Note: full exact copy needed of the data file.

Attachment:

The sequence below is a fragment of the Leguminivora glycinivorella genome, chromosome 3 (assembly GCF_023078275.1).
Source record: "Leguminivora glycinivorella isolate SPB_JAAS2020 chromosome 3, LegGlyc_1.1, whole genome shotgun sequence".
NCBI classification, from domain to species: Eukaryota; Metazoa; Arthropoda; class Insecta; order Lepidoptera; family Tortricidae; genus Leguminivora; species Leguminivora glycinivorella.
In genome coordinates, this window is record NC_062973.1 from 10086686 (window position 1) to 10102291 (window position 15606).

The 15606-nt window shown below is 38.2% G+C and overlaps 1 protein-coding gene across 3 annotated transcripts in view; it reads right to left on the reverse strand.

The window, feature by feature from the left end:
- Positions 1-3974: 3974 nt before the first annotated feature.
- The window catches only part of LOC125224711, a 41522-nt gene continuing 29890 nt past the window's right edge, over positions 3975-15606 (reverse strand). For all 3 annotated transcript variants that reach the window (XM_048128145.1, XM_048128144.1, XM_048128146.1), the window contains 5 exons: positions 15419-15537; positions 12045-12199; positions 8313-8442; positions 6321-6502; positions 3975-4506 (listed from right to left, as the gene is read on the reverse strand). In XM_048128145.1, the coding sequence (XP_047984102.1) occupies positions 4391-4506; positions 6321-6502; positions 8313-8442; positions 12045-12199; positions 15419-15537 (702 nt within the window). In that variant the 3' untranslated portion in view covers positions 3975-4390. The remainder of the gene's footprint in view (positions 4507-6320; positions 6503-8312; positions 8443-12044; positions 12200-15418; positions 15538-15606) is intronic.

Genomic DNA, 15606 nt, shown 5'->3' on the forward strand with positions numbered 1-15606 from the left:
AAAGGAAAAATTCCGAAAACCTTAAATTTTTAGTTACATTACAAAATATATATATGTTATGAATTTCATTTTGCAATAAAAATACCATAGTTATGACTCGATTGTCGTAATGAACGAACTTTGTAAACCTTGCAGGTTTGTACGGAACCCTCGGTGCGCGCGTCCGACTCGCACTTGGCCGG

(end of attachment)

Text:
The sequence below is a fragment of the Leguminivora glycinivorella genome, chromosome 3 (assembly GCF_023078275.1).
Source record: "Leguminivora glycinivorella isolate SPB_JAAS2020 chromosome 3, LegGlyc_1.1, whole genome shotgun sequence".
NCBI classification, from domain to species: Eukaryota; Metazoa; Arthropoda; class Insecta; order Lepidoptera; family Tortricidae; genus Leguminivora; species Leguminivora glycinivorella.
In genome coordinates, this window is record NC_062973.1 from 10086686 (window position 1) to 10102291 (window position 15606).

The 15606-nt window shown below is 38.2% G+C and overlaps 1 protein-coding gene across 3 annotated transcripts in view; it reads right to left on the reverse strand.

The window, feature by feature from the left end:
- Positions 1-3974: 3974 nt before the first annotated feature.
- The window catches only part of LOC125224711, a 41522-nt gene continuing 29890 nt past the window's right edge, over positions 3975-15606 (reverse strand). For all 3 annotated transcript variants that reach the window (XM_048128145.1, XM_048128144.1, XM_048128146.1), the window contains 5 exons: positions 15419-15537; positions 12045-12199; positions 8313-8442; positions 6321-6502; positions 3975-4506 (listed from right to left, as the gene is read on the reverse strand). In XM_048128145.1, the coding sequence (XP_047984102.1) occupies positions 4391-4506; positions 6321-6502; positions 8313-8442; positions 12045-12199; positions 15419-15537 (702 nt within the window). In that variant the 3' untranslated portion in view covers positions 3975-4390. The remainder of the gene's footprint in view (positions 4507-6320; positions 6503-8312; positions 8443-12044; positions 12200-15418; positions 15538-15606) is intronic.

Genomic DNA, 15606 nt, shown 5'->3' on the forward strand with positions numbered 1-15606 from the left:
AAAGGAAAAATTCCGAAAACCTTAAATTTTTAGTTACATTACAAAATATATATATGTTATGAATTTCATTTTGCAATAAAAATACCATAGTTATGACTCGATTGTCGTAATGAACGAACTTTGTAAACCTTGCAGGTTTGTACGGAACCCTCGGTGCGCGCGTCCGACTCGCACTTGGCCGG